What we have is a group of people who will gather to heal, to reflect, to learn, and also build and rebuild the human bonds as many times as it takes. In our coming together we practice truth telling and truth seeking, speaking as best we can about the realities of life, both good and bad. Our response is to come together and invite widening circles of kinship and human kindness and understanding.
In the midst of witnessing separation and division, our congregational response is to dedicate a Black Lives Matter banner and invite not only our own members and friends but also people from other religious communities to join us in sharing stories and experiences - because we know we don’t have the whole story. This brought us together with new partners, expanding our understanding of ourselves and our work for racial justice. The stories remind and teach us that we have a common thread among our human community. This happens not just because we have the right idea but because we are trying to develop a lived kinship with real people and honor our common thread. The common thread is our humanity and our shared desire for the well-being of people everywhere. We Unitarian Universalists are not alone in the longing for healing and wholeness.
Our response to division is to gather in worship across differences of religion, race, theology, and culture at Thanksgiving. Members of the Jewish, Muslim, Baha’i, Buddhist, and Christian communities came together here in our sanctuary on Thanksgiving Eve for what proved to be a profoundly heartening and bridge-building experience. So many people from those other communities made a point of thanking me for our hosting of the service. One person was quick to point out that we are the only religious community in Berks that has put up the Black Lives Matter banner. Just because others haven’t done it, doesn’t mean they wouldn’t like to or don’t appreciate that we have. In light of the killings this week, I am grateful that we are a community that is in conversation and relationship with Muslims. Having connections with people who represent the true heart of Islam helps us avoid knee-jerk fear and confuse radicalized ideology with genuine faith. I am proud that we are a religious community where on Thanksgiving eve a Muslim woman can speak from our pulpit of interfaith connections and religious tolerance.
Today, our congregation’s response to human division is to host an immigration and race forum. This forum is bringing together religious and secular partners and others committed to understanding and working toward immigration justice. We are not alone. Again we are gathering from the fragmented world to learn and listen to each other, to grow in understanding, and to come more fully into a place of honoring the humanity of all people.
Our work on a number of these fronts is making it possible for me to interact with people in a way I didn’t always feel comfortable about. I was at a holiday event the other day and speaking with an American woman who is from Syria. I was fumbling with my words, interested in her thoughts about Syrian refugees. But what she shared with me was her humanity. She told me that after Wednesday’s shooting she was fearful and had second thoughts about even going out to this event. That’s another piece of this reality for too many people.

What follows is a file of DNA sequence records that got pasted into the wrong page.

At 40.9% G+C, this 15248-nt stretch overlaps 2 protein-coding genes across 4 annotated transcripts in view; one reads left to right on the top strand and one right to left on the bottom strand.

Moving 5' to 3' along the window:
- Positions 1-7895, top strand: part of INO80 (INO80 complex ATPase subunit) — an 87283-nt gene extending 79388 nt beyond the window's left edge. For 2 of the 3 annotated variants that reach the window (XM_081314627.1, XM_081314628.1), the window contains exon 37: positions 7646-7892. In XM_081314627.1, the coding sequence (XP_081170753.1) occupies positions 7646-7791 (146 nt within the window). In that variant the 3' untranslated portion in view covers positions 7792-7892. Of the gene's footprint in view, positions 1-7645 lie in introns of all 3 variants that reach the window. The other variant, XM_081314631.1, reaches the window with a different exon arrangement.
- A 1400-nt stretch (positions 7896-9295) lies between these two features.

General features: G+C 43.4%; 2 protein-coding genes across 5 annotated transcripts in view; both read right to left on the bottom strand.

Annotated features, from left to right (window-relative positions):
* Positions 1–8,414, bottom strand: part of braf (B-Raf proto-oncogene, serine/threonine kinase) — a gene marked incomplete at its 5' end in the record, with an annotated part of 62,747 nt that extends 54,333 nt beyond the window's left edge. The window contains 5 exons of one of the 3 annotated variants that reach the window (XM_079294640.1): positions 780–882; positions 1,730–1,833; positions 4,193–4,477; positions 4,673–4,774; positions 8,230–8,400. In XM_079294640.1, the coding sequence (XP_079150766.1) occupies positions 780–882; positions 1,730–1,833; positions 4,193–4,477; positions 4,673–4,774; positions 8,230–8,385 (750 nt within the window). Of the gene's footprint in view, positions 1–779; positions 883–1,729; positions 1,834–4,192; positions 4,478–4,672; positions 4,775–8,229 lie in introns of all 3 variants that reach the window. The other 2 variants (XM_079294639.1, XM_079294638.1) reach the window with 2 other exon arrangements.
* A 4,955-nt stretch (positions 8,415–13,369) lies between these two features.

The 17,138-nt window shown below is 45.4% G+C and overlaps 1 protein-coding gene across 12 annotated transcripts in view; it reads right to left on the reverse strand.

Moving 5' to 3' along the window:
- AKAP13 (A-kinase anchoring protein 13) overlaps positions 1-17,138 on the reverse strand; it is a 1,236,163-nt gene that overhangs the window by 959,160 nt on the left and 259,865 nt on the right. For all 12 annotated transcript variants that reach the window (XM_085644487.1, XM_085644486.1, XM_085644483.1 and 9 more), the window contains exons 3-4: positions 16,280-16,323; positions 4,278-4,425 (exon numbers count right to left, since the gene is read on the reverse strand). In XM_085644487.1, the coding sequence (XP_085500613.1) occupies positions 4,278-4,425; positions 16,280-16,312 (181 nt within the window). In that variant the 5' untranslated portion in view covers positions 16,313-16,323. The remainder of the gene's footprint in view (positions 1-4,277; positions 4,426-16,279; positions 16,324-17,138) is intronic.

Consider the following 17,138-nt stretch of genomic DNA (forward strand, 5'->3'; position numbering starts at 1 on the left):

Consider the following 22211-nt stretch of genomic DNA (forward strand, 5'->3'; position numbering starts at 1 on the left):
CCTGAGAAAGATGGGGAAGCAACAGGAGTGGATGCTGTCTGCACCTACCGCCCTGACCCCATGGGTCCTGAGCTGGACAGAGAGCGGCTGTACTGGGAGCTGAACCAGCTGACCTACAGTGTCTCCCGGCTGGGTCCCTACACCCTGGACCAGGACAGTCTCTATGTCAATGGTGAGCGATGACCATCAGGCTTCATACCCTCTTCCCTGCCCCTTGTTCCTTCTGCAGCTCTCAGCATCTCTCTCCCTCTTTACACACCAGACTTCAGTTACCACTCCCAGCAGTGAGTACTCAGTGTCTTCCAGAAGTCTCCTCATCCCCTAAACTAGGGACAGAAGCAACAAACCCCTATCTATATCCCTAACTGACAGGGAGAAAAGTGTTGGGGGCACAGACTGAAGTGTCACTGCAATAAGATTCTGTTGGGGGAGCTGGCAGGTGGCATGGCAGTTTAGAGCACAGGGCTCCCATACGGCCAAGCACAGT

From the fragmented world we come together. This getting connected and reconnected is what is needed to bridge our separations. It is what is needed in times of tragedy, struggle, and uncertainty – as well as during times of joy and celebration. Mostly they show up hand in hand. The response of gathering is a faithful one, an ethical one, a hopeful one. “Where two or three are gathered” there is the church. There is the holy.
Gathering proclaims and affirms unity and wholeness for all humanity. It declares that we “cherish our oneness with those around us and the countless generations that have gone before us” - and who will come after us. We come together so that someone else can keep the flame of hope alive for us when we can’t and so we can keep the flame of hope alive for someone else when they can’t. We come together to reconnect to another way of being.
These are days in which we are being called to lean in, to step into community, and to connect and reconnect in order to illumine the way forward. The more time we spend gathered amid our differences, the more we will discover the common ties - even with people who seem so far apart from us in their demographics, their language, and their life experiences.
This holiday season I invite you into the spirit of the holiday and the spirit of religion: to get reconnected – to family, to friends, to your own spirit, to the holy, to rituals of meaning, and to your faith community. Through these connections comes the assurance that the light will return. The days will grow longer.
Through these connections comes the promise that God and joy and meaning will show up – does emerge, does reside - even amid the messiness and harsher realities of life. “From the fragmented world of our everyday lives we gather together in search of wholeness.” Indeed, from the fragmented world, we gather, we mourn, we pray. And from the fragmented world, we build and rebuild the land “where justice shall roll down like waters, and peace like an ever flowing stream.”
May it be so. Amen. Blessed be.